U.S. Army Capt. Sean Patton has accomplished plenty in his eight years away from Lawrence.
After graduating from Lawrence High School in 2001, he enrolled at the U.S. Military Academy at West Point, graduating in 2005. He’s completed officer basic training, Ranger training and jump school — as in jumping out of airplanes — before being assigned to his first platoon with the 101st Airborne Division. He was 23.
“I had a platoon of 35 soldiers, over half of which were older than me,” Patton said. “My second-in-command was 35 years old and had over 15 years in the Army. The learning curve is pretty sharp.”
During his six-week vacation, before he heads to more training in November, Patton wanted to share his experiences and memories with high school students in his hometown. He spent time Free State High School on Tuesday and returned to Mike Ortmann’s class at LHS on Thursday.
“I could just imagine him sitting in Ortmann’s class the way I was,” junior Zoey Hearn Feldman said. “I thought that brought a new level of reality to it.”
Patton spent time in Iraq with the 101st Airborne Division and was handpicked to become a scout platoon leader, in charge of three sniper teams and three reconnaissance teams outside of Baghdad.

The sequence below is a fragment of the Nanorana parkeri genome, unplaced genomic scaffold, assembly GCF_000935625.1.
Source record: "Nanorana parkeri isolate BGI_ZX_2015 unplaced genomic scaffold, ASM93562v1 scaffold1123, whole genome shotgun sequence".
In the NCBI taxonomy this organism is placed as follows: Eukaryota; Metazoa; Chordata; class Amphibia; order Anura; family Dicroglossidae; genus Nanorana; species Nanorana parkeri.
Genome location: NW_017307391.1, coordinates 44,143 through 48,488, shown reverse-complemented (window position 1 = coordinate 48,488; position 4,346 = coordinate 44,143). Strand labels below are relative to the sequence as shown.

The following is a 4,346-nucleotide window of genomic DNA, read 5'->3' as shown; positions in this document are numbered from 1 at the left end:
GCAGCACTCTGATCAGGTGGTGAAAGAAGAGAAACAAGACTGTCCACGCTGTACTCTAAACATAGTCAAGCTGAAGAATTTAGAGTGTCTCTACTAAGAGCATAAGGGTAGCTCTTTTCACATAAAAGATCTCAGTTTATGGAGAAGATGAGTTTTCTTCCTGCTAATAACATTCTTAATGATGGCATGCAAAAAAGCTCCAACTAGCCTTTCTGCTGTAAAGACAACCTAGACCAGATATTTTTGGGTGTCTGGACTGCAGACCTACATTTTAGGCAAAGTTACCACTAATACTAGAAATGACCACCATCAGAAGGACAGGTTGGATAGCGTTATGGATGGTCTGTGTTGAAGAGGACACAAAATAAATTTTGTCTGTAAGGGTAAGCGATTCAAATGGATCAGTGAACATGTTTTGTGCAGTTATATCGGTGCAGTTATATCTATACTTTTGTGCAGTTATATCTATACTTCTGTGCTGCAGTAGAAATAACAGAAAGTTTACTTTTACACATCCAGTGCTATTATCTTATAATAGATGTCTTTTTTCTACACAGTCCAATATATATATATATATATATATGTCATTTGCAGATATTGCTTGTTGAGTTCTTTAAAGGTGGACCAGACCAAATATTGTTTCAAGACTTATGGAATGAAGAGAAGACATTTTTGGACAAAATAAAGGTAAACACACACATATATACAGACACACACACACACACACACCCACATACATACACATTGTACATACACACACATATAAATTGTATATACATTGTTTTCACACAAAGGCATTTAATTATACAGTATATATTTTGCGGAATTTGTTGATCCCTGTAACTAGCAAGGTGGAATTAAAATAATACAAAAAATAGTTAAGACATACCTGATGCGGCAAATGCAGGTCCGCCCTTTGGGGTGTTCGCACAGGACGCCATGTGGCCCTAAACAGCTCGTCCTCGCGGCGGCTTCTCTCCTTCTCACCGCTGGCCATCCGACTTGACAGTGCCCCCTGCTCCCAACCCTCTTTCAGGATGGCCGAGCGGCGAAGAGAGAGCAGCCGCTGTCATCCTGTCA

“Almost the entire country’s being secured and run by the Iraqis and we’re more of an advisory role,” Patton said of the progress being made in Iraq. “We got there during the time period that I was there because that was part of the surge.”
During a visit, Patton was able to ease the fears of Scott Dunlap, a junior whose brother, Mark, is about to be deployed to Iraq.
“It made me feel really good knowing that I’ll still have communication with my brother, still have a close bond with him even though he’s overseas,” Dunlap said. “It was good to hear that.”
While Patton eventually wants to get his master’s degree or MBA and return to West Point to teach, his next mission is at Fort Bragg in North Carolina next month. The training lasts 14 months and for the first six, he’ll be learning Arabic.
“I did a little too well on my language aptitude test, unfortunately,” Patton said. “I should’ve bombed that thing and ended up with Spanish, but I ended up with Arabic.”
All of the training and stories of sleepless nights and 10 day long missions in mountains, wooded areas and Florida swamps impressed the students.
“The training sounded really brutal. Seven-and-a-half-hours of sleep in 10 days?” Hearn Feldman said. “I just can’t imagine what that would be like.”
Dunlap found inspiration in Patton’s accomplishments.
“It shows that even someone here can do great things, stick it out throughout all the hard times,” Dunlap said. “It was just a good feeling.”